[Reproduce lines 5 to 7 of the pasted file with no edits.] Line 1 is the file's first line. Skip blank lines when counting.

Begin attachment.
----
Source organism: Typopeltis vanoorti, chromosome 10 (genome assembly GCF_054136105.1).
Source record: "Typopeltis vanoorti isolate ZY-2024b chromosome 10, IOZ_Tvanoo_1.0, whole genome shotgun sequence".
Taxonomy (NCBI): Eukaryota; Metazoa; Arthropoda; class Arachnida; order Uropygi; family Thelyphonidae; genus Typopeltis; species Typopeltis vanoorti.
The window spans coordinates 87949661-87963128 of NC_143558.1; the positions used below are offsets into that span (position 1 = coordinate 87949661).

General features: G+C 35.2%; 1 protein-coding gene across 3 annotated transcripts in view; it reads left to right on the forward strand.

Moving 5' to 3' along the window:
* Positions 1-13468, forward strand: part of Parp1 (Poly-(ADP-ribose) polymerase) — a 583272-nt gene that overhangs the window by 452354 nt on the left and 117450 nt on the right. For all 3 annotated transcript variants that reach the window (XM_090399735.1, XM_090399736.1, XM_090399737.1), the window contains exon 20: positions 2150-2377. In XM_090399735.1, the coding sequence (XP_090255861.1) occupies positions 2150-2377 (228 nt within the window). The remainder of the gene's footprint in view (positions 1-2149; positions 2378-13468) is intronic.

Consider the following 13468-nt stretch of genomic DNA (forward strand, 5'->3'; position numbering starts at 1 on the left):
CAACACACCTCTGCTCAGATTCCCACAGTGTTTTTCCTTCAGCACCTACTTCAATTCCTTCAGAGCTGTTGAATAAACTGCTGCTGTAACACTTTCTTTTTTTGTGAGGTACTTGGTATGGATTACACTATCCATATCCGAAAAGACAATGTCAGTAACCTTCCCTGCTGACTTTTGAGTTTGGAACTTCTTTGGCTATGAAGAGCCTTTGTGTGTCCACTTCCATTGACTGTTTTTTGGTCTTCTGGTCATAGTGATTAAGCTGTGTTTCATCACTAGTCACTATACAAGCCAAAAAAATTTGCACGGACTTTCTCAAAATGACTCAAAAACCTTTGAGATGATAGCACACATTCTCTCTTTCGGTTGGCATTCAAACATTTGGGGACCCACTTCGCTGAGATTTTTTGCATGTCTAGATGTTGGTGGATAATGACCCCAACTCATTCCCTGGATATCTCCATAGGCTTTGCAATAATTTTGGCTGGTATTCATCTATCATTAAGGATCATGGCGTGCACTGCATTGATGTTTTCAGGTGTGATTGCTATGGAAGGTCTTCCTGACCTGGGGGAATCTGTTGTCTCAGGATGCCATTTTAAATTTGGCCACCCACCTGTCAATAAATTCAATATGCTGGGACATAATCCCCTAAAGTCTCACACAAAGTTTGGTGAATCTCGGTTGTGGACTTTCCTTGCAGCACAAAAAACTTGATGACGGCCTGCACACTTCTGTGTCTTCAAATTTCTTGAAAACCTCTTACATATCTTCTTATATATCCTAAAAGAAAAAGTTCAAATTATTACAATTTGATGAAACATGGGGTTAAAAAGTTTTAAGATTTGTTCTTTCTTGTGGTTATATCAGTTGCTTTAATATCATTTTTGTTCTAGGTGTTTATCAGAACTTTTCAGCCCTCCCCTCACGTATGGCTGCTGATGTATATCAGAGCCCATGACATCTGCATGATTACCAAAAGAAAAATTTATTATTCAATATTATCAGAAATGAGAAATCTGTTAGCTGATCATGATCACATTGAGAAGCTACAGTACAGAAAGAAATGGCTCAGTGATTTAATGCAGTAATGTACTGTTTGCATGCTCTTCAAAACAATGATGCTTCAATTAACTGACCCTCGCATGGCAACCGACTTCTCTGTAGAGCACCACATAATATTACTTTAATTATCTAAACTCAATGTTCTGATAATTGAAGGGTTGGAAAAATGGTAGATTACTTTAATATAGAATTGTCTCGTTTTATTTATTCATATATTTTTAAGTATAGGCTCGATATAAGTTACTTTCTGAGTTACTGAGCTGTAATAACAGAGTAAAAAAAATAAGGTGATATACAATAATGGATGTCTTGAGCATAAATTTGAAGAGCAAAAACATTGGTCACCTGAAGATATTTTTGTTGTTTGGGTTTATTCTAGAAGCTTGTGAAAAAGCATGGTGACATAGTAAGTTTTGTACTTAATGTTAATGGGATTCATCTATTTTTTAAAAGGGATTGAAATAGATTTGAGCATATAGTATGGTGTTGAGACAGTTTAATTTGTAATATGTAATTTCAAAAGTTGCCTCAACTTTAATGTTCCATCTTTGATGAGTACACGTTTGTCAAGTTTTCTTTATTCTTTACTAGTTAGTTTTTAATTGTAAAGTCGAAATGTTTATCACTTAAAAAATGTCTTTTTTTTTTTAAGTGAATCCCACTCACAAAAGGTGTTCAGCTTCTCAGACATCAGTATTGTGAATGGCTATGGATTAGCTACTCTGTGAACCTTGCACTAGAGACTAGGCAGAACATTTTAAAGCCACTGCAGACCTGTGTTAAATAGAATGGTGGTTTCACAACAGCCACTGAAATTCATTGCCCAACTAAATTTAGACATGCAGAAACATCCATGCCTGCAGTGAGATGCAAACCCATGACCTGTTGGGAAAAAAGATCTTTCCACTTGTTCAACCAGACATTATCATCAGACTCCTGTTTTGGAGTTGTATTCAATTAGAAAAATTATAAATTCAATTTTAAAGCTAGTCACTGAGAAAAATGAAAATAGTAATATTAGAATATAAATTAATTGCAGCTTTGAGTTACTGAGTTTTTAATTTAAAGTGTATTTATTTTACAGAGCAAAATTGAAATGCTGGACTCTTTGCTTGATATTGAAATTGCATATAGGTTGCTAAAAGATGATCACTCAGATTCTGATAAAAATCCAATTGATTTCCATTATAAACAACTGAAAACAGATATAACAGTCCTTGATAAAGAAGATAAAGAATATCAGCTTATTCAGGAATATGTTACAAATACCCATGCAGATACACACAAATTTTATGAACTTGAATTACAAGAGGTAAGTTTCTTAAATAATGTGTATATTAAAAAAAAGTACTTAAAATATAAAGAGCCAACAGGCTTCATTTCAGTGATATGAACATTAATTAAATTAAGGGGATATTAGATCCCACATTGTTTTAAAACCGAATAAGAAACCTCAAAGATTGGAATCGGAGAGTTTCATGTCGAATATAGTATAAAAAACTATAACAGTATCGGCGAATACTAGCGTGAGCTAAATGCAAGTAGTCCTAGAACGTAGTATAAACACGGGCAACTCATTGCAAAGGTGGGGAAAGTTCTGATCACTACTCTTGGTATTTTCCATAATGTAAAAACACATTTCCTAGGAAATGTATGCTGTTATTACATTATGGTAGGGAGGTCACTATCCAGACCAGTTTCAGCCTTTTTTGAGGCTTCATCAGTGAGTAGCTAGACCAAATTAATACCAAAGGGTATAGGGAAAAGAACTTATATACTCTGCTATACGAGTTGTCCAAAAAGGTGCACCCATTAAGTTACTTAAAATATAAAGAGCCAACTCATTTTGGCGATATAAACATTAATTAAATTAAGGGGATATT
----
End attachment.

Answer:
General features: G+C 35.2%; 1 protein-coding gene across 3 annotated transcripts in view; it reads left to right on the forward strand.

Moving 5' to 3' along the window:
* Positions 1-13468, forward strand: part of Parp1 (Poly-(ADP-ribose) polymerase) — a 583272-nt gene that overhangs the window by 452354 nt on the left and 117450 nt on the right. For all 3 annotated transcript variants that reach the window (XM_090399735.1, XM_090399736.1, XM_090399737.1), the window contains exon 20: positions 2150-2377. In XM_090399735.1, the coding sequence (XP_090255861.1) occupies positions 2150-2377 (228 nt within the window). The remainder of the gene's footprint in view (positions 1-2149; positions 2378-13468) is intronic.